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Mendon Musings

Mendon's voters will be facing some hard financial choices over the next couple of years in terms ofthe Police Station, Fire Department staffing, Senior Center expansion and – of course – funding for the regional school district.

For those who did not attend last November's Special Town Meeting, we learned that – due to rising construction prices

– an additional $1.4 million is needed to finish renovating the former fire station on Main St. into a new home for the Police Department.

If that debt exclusion is not approved, the fallback is to use the $800,000 authorization to borrow money approved at the Special Town Meeting. But, paying that debt off would mean taking at least $80,000 out of the town's operational budget each year for the next 10 years to pay off that borrowing. Doing that means at least $80,000 a year would not be available to pay for town services.

Next comes the Fire Department staffing. At the various public meetings held over the past two years by the Board of Selectmen, Mendon residents made it fairly clear we want a local Fire Department with a local chief – not one run by a neighboring town.

We've now got a local chief – William Kessler – who already has done a great job in getting the Fire Department in shape. But, it will take additional operating budget funds to bring full-time staffing up to either full-time 8 a.m.-midnight coverage seven days a week or 24-hour coverage seven days a week.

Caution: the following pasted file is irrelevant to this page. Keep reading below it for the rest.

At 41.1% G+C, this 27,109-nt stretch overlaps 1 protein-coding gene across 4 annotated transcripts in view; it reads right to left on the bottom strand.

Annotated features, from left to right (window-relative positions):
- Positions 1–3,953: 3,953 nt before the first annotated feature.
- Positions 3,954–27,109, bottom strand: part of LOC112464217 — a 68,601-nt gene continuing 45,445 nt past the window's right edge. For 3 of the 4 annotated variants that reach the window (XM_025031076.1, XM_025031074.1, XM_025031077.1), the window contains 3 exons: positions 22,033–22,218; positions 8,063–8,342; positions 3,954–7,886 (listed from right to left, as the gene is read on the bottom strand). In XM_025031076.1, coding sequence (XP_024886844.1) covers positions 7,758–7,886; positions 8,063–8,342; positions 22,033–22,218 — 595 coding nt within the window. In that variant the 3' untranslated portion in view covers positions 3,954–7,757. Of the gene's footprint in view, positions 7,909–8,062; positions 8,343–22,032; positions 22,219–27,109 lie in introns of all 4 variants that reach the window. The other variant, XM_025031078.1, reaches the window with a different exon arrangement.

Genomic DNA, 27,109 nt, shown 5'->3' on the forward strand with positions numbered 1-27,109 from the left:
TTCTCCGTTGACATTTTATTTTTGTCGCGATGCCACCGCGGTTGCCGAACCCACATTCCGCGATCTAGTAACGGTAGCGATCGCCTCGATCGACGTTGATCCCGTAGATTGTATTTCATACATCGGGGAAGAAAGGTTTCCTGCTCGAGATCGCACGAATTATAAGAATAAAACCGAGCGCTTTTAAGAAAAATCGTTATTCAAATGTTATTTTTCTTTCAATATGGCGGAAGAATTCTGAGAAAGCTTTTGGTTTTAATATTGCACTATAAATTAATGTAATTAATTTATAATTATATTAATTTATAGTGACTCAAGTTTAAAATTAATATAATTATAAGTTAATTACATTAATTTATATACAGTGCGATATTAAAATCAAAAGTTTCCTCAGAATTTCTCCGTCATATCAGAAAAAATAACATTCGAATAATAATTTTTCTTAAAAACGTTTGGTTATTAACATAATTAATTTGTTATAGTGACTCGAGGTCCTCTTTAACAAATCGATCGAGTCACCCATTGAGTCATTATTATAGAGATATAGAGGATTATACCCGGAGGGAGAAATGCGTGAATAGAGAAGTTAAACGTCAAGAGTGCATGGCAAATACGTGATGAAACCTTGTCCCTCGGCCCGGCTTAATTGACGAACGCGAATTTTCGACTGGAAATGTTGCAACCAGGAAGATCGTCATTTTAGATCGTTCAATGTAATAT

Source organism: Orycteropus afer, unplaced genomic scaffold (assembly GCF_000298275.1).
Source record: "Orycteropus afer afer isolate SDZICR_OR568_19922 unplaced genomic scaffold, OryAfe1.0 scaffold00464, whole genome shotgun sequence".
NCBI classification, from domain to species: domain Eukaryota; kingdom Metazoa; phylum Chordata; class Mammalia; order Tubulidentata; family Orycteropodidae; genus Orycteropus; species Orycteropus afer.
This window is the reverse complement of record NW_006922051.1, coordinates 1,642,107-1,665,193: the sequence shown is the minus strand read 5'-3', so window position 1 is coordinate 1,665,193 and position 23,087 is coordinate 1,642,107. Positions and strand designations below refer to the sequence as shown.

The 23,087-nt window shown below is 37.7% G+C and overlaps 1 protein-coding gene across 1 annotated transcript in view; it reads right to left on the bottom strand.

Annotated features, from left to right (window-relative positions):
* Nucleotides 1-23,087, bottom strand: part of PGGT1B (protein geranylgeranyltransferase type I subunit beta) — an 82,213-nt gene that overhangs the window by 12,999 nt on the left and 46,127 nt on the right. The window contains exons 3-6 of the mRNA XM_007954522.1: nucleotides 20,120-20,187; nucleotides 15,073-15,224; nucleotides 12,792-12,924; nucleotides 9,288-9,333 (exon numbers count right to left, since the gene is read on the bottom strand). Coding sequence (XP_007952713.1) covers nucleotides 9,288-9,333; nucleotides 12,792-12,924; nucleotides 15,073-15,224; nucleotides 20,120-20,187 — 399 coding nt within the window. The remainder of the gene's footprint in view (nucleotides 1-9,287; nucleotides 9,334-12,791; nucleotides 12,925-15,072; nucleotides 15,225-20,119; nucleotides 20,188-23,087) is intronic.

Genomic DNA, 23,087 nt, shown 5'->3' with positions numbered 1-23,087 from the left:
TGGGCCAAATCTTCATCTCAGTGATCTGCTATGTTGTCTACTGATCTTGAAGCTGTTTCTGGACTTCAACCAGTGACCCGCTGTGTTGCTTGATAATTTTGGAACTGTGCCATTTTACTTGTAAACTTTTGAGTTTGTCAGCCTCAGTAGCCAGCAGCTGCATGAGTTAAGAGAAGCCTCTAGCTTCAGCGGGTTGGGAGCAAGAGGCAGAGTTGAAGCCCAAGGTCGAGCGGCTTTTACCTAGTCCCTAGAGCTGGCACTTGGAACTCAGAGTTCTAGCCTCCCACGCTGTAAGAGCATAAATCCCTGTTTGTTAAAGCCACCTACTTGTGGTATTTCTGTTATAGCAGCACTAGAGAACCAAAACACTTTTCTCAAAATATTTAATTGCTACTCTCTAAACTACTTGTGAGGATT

Since the amount of property taxes the town can raise each year is limited by Proposition 2 1⁄2, that would most likely mean passing an operational over-ride.

For those who don't know the difference, a debt exclusion lasts only until the borrowing is paid off; an operational over- ride does not go away.

The Senior Center expansion is scheduled to come before voters at the calendar year 2020 Annual Town Meeting. The current center is half the size it should be to meet today's senior population of 1,400-plus people over the age of 60. By 2030 – as the Baby Boom generation retires – that number is expected to swell beyond 3,000 seniors.

The Council on Aging has an architectural study underway to look at expanding the current center – which can't hold more than 75 people at a time – up to holding at least 300.

By the way, the current Senior Center had an average attendance of 50 people each day in 2018.

With state-mandated prevailing wage schedules and the ever-rising cost of construction, the Senior Center project could cost at least $500 per square foot – or somewhere in the $4 million to $5 million range.

Finally, we have the Mendon-Upton Regional School District (MURSD). For the next fiscal year (Fiscal Year 2020), it is looking for a $1.9 million budget increase – which, frankly, is more than Mendon (and I'm sure Upton as well) would like to swallow.

If you figure another large increase in school funding the following year, an operational over-ride must be in the future.

Like I said, hard choices for things that all are needed.




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